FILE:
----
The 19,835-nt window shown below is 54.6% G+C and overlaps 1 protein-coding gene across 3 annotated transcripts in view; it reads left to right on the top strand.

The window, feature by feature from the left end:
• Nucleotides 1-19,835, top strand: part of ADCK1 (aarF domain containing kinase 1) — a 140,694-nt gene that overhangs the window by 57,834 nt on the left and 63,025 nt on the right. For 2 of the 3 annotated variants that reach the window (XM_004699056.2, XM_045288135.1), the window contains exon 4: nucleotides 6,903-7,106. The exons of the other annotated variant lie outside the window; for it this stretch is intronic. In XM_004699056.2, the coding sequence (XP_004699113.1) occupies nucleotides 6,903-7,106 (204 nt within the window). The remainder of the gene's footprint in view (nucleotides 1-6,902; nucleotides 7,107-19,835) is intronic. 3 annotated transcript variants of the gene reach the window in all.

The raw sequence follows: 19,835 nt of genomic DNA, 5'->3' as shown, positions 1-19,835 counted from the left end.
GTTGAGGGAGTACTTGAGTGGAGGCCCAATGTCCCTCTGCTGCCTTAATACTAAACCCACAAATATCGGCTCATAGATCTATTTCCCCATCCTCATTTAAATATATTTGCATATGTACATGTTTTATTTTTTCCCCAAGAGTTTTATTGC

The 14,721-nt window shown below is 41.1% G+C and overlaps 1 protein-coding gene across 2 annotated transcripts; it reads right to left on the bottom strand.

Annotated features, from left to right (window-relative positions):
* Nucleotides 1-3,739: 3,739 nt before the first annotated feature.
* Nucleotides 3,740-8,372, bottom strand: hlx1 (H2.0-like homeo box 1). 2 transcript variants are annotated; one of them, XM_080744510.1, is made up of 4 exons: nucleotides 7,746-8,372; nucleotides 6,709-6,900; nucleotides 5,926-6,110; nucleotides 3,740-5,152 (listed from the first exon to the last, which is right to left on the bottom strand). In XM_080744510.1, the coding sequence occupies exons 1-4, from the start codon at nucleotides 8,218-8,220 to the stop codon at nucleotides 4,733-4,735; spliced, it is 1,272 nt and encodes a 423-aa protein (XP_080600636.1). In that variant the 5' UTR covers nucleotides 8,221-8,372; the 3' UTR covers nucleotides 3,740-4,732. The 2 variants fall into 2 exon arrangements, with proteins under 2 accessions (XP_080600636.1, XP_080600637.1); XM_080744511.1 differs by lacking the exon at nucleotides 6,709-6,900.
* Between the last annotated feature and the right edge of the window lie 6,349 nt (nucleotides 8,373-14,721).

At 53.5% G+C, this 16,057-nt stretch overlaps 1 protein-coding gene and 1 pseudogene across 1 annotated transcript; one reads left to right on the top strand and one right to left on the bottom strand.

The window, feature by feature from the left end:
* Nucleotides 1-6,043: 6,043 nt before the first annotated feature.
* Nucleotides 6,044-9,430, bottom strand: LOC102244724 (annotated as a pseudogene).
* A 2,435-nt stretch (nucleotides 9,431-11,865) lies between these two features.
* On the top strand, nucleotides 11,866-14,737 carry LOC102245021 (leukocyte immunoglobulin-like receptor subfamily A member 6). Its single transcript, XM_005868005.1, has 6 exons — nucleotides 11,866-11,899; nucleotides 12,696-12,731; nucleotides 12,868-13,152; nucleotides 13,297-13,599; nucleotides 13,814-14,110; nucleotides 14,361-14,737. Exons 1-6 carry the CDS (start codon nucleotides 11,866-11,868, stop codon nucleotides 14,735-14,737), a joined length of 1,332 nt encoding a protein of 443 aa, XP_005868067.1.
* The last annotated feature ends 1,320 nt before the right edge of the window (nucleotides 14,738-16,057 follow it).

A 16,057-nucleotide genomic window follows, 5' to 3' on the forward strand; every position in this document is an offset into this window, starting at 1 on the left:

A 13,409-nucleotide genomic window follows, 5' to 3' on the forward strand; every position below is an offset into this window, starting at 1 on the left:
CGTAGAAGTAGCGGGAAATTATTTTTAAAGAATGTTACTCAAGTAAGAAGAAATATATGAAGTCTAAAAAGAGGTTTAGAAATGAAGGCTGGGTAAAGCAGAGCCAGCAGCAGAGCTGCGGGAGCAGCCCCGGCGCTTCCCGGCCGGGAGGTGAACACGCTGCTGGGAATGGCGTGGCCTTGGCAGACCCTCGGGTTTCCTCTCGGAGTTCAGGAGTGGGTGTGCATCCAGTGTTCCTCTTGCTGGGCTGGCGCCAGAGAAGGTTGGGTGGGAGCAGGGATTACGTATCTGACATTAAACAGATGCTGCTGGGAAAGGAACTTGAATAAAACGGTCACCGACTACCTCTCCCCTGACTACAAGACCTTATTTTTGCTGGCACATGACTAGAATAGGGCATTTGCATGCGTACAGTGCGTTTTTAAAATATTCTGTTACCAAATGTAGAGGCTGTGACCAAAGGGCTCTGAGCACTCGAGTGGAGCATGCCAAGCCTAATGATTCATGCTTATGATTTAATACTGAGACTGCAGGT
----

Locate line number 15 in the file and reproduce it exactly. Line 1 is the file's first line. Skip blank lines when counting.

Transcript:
* A 2,435-nt stretch (nucleotides 9,431-11,865) lies between these two features.